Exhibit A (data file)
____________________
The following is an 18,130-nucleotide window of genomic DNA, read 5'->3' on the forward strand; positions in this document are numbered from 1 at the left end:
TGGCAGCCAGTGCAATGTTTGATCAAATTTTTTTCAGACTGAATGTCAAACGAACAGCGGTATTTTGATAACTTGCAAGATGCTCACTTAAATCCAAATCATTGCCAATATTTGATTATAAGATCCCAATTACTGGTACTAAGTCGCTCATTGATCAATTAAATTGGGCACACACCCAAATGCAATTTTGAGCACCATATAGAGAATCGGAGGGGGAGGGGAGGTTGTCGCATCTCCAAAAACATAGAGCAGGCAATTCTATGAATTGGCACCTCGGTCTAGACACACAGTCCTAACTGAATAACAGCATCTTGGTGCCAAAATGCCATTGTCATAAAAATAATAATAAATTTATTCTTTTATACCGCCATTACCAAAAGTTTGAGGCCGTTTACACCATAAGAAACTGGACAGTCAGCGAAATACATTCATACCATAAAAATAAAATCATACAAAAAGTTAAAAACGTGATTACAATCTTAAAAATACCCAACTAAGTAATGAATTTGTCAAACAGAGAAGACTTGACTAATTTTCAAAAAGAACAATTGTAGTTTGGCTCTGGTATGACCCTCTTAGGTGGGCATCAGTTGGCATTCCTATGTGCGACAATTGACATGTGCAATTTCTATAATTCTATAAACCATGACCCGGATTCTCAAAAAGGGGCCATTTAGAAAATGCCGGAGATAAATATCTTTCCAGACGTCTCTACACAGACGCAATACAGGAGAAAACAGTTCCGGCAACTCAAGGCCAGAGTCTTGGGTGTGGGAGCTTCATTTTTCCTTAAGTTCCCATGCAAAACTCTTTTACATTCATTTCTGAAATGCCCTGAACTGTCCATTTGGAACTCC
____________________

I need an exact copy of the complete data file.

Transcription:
The following is an 18,130-nucleotide window of genomic DNA, read 5'->3' on the forward strand; positions in this document are numbered from 1 at the left end:
TGGCAGCCAGTGCAATGTTTGATCAAATTTTTTTCAGACTGAATGTCAAACGAACAGCGGTATTTTGATAACTTGCAAGATGCTCACTTAAATCCAAATCATTGCCAATATTTGATTATAAGATCCCAATTACTGGTACTAAGTCGCTCATTGATCAATTAAATTGGGCACACACCCAAATGCAATTTTGAGCACCATATAGAGAATCGGAGGGGGAGGGGAGGTTGTCGCATCTCCAAAAACATAGAGCAGGCAATTCTATGAATTGGCACCTCGGTCTAGACACACAGTCCTAACTGAATAACAGCATCTTGGTGCCAAAATGCCATTGTCATAAAAATAATAATAAATTTATTCTTTTATACCGCCATTACCAAAAGTTTGAGGCCGTTTACACCATAAGAAACTGGACAGTCAGCGAAATACATTCATACCATAAAAATAAAATCATACAAAAAGTTAAAAACGTGATTACAATCTTAAAAATACCCAACTAAGTAATGAATTTGTCAAACAGAGAAGACTTGACTAATTTTCAAAAAGAACAATTGTAGTTTGGCTCTGGTATGACCCTCTTAGGTGGGCATCAGTTGGCATTCCTATGTGCGACAATTGACATGTGCAATTTCTATAATTCTATAAACCATGACCCGGATTCTCAAAAAGGGGCCATTTAGAAAATGCCGGAGATAAATATCTTTCCAGACGTCTCTACACAGACGCAATACAGGAGAAAACAGTTCCGGCAACTCAAGGCCAGAGTCTTGGGTGTGGGAGCTTCATTTTTCCTTAAGTTCCCATGCAAAACTCTTTTACATTCATTTCTGAAATGCCCTGAACTGTCCATTTGGAACTCC